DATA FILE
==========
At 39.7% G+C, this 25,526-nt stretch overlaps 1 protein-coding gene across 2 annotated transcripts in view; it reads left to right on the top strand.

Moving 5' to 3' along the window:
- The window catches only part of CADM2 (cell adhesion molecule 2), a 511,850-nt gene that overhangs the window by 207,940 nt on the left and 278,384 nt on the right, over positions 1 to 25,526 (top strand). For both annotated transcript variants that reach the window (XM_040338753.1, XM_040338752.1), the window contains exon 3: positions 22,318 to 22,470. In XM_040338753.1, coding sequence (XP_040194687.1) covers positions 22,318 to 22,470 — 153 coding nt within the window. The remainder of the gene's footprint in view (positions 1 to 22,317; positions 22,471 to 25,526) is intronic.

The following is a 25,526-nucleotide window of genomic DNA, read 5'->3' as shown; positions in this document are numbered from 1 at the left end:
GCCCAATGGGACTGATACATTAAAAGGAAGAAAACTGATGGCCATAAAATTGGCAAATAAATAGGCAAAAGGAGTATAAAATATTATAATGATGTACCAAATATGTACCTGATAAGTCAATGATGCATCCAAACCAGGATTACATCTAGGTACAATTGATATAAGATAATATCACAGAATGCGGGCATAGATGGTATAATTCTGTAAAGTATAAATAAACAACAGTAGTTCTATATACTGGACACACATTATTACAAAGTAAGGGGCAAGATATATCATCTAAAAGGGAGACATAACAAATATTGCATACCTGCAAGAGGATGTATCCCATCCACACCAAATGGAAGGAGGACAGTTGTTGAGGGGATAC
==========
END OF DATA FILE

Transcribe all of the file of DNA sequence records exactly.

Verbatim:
At 39.7% G+C, this 25,526-nt stretch overlaps 1 protein-coding gene across 2 annotated transcripts in view; it reads left to right on the top strand.

Moving 5' to 3' along the window:
- The window catches only part of CADM2 (cell adhesion molecule 2), a 511,850-nt gene that overhangs the window by 207,940 nt on the left and 278,384 nt on the right, over positions 1 to 25,526 (top strand). For both annotated transcript variants that reach the window (XM_040338753.1, XM_040338752.1), the window contains exon 3: positions 22,318 to 22,470. In XM_040338753.1, coding sequence (XP_040194687.1) covers positions 22,318 to 22,470 — 153 coding nt within the window. The remainder of the gene's footprint in view (positions 1 to 22,317; positions 22,471 to 25,526) is intronic.

The following is a 25,526-nucleotide window of genomic DNA, read 5'->3' as shown; positions in this document are numbered from 1 at the left end:
GCCCAATGGGACTGATACATTAAAAGGAAGAAAACTGATGGCCATAAAATTGGCAAATAAATAGGCAAAAGGAGTATAAAATATTATAATGATGTACCAAATATGTACCTGATAAGTCAATGATGCATCCAAACCAGGATTACATCTAGGTACAATTGATATAAGATAATATCACAGAATGCGGGCATAGATGGTATAATTCTGTAAAGTATAAATAAACAACAGTAGTTCTATATACTGGACACACATTATTACAAAGTAAGGGGCAAGATATATCATCTAAAAGGGAGACATAACAAATATTGCATACCTGCAAGAGGATGTATCCCATCCACACCAAATGGAAGGAGGACAGTTGTTGAGGGGATAC